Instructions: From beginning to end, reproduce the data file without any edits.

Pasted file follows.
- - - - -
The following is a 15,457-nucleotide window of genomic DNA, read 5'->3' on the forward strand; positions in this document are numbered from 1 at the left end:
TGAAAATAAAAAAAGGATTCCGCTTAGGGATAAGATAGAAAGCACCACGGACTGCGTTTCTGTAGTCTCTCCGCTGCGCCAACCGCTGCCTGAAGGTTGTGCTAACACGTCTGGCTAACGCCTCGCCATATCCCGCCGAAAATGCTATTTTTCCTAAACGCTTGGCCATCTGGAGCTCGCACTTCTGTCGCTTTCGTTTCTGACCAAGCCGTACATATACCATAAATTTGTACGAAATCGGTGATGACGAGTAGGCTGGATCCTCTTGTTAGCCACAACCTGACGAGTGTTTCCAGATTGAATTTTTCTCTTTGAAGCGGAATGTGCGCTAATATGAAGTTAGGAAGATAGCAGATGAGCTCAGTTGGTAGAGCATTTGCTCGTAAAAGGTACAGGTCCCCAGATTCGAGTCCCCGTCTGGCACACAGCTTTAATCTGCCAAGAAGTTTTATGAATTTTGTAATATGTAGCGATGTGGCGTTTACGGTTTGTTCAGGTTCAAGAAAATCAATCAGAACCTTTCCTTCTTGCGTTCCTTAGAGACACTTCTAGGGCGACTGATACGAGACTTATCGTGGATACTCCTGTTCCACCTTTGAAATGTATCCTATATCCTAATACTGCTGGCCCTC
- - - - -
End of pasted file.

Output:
The following is a 15,457-nucleotide window of genomic DNA, read 5'->3' on the forward strand; positions in this document are numbered from 1 at the left end:
TGAAAATAAAAAAAGGATTCCGCTTAGGGATAAGATAGAAAGCACCACGGACTGCGTTTCTGTAGTCTCTCCGCTGCGCCAACCGCTGCCTGAAGGTTGTGCTAACACGTCTGGCTAACGCCTCGCCATATCCCGCCGAAAATGCTATTTTTCCTAAACGCTTGGCCATCTGGAGCTCGCACTTCTGTCGCTTTCGTTTCTGACCAAGCCGTACATATACCATAAATTTGTACGAAATCGGTGATGACGAGTAGGCTGGATCCTCTTGTTAGCCACAACCTGACGAGTGTTTCCAGATTGAATTTTTCTCTTTGAAGCGGAATGTGCGCTAATATGAAGTTAGGAAGATAGCAGATGAGCTCAGTTGGTAGAGCATTTGCTCGTAAAAGGTACAGGTCCCCAGATTCGAGTCCCCGTCTGGCACACAGCTTTAATCTGCCAAGAAGTTTTATGAATTTTGTAATATGTAGCGATGTGGCGTTTACGGTTTGTTCAGGTTCAAGAAAATCAATCAGAACCTTTCCTTCTTGCGTTCCTTAGAGACACTTCTAGGGCGACTGATACGAGACTTATCGTGGATACTCCTGTTCCACCTTTGAAATGTATCCTATATCCTAATACTGCTGGCCCTC